The activist Dick Gregory, in his 1976 autobiography, credited Gifford with helping to give him a national platform.
A pioneer in recognizing the moral power of cause marketing, in 1970 during the Nixon administration, Gifford arranged for the producer of Hair to step in to provide direct financial support to the United Nations when U.N. Secretary U Thant reported the organization was short monies needed for a global U.N. Youth gathering. This bold move made front-page news around the world and encouraged theatergoers to take the show's message to heart.
Gifford began sending the cast to perform at anti-war rallies. Later, as U.S. casualties grew steeper in Vietnam, Gifford began making ad buys for the musical, not in the entertainment pages of newspapers, but rather on the obituary pages, as a reminder of the show's serious message.
In 1969, when CBS pulled an anti-war segment on the Smothers Brothers television show, the brothers turned to Gifford to make their case to the media. When mainstream theater critics slammed David Mamet's first Broadway show American Buffalo for vulgarity Gifford went directly to a different generation -- high school and college journalists across the city. He invited them to cover the show, meet with Mamet, and encouraged them to look beyond the profane language for the deeper meaning of Mamet's social commentary. Godspell and over two-dozen other Broadway shows were represented by his agency.
Long before the invention of the "pop up" store, Gifford gave his client, TDF, the Theater Development Fund, a boost by staging a temporary kiosk in Father Duffy Square that became so successful that it remains in use, known as TKTS.
Later, at the dawn of the age of disco, Gifford's work in the early days of television came in handy when he offered branding expertise to the owners of a new nightclub. It turned out that Gifford had worked as an assistant director on the CBS children's show "Captain Kangaroo" when the space was called Studio 52. Gifford changed the name to match the street the studio was on.
Gifford had worked with Jules Fisher on the original cast production of Hair and also Lenny, the play about the comedian Lenny Bruce, and he tapped Fisher to create lights and an innovative set design. The Gifford/Wallace conception and launch of Studio 54 is chronicled in the Anthony Haden-Guest book, The Last Party, but Gifford saw the nightclub only as a footnote. According to a 1978 piece in New York Magazine about Mr. Gifford and his wife, "Actually, Studio 54 was merely the latest 'phenomenological piece' in the Giffords' shop." Ed and Michael Gifford's former business partner, David Wallace, a writer and author now living in Palm Springs, California recalls the firm being dubbed "suavely hip" by Esquire Magazine.
By that time, Gifford's trend spotting had captured media interest. He helped to start Food & Wine magazine as an adviser to Michael and Ariane Batterbery and Gifford/Wallace took on Cue magazine. And he began consulting television for Westinghouse Broadcasting, WBZ-TV in Boston and New York 's Channel Five, then called WNYW.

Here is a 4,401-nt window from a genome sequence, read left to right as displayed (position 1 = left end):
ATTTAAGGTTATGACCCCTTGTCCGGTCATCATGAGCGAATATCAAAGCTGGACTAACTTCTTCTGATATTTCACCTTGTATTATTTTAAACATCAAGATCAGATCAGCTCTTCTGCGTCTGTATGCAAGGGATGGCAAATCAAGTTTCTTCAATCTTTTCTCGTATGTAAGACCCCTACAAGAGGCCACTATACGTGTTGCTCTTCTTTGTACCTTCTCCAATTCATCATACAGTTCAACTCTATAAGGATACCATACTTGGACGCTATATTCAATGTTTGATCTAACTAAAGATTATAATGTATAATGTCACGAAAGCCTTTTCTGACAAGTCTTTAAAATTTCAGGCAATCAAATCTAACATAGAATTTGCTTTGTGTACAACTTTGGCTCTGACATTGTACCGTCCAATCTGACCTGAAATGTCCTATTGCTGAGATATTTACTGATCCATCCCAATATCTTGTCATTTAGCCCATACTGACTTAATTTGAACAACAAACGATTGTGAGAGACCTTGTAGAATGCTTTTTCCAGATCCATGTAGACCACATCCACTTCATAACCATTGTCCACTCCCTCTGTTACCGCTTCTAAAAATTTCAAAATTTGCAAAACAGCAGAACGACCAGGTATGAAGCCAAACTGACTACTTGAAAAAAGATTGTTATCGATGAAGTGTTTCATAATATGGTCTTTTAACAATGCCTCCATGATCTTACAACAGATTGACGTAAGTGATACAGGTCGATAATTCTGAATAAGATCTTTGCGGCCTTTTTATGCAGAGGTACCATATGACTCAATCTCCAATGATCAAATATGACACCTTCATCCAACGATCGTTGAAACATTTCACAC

Never a conformist, Gifford could not resist tweaking his corporate clients. As a consultant to Channel Five, Gifford initiated a kite-flying extravaganza in Central Park. Said Gifford in the August 22, 1988 edition of The New York Times: "The whole idea is to get people to turn off their TV sets and go outside." Despite the quote, he kept the account.
Other clients included The Cathedral of St. John the Divine, Radio City Music Hall, Rockefeller Center, and South Street Seaport.
Gifford was a lifetime member of The Players, the club founded by Mark Twain and Edwin Booth overlooking Gramercy Park. After the unexpected death of his wife Michael in 1988, he retired. Their files were acquired by the Howard Gotlieb Archival Research Center at Boston University, a research library dedicated to preserving the archives of those "whose lives and careers contributed to the growth of the film industry and to the history of the theater" and which includes the papers of Samuel Beckett, Sam Shepherd, and Orson Welles.
In the 1960s after a number of fatal accidents at unmarked Long Island Rail Road crossings in East Hampton he organized a protest. He "borrowed" a casket and placed it on the tracks at the Amagansett station while local young mothers held picket signs demanding safety. Spot news photos of the smashed casket hit the front pages of the New York metro papers and the next day, then-LIRR chairman William Ronin announced a change of policy and the crossing bars were installed directly after.
In East Hampton, he was an early convert to organic gardening, harvesting seaweed from the beach as mulch and keeping a compost heap. In the late 1970s he grew marijuana there after reading a Time magazine article about an herbicide called Paraquat that was being sprayed on pot plants in Mexico. He did so, he said, because his children were teenagers at the time.
Those teenagers are now adults -- Mary-Elizabeth Gifford of Washington D.C., a former reporter for the East Hampton Star, Edwin Gifford Jr. of Washington, D.C., a photographer for the East Hampton Independent, and Tierney Horne, of London. His wife, Joan Thorne Gifford, also survives Gifford.
His sons-in-law are Adam Horne of London and Uri Berliner of Washington, a former reporter for the Star now with NPR, National Public Radio. Two stepchildren and four step-grandchildren also survive him. The deceased had five grandchildren: Theresa Madeline Horne, Michael Elizabeth Horne, Charles Brooke Taylor Horne, and Benjamin Michael Berliner.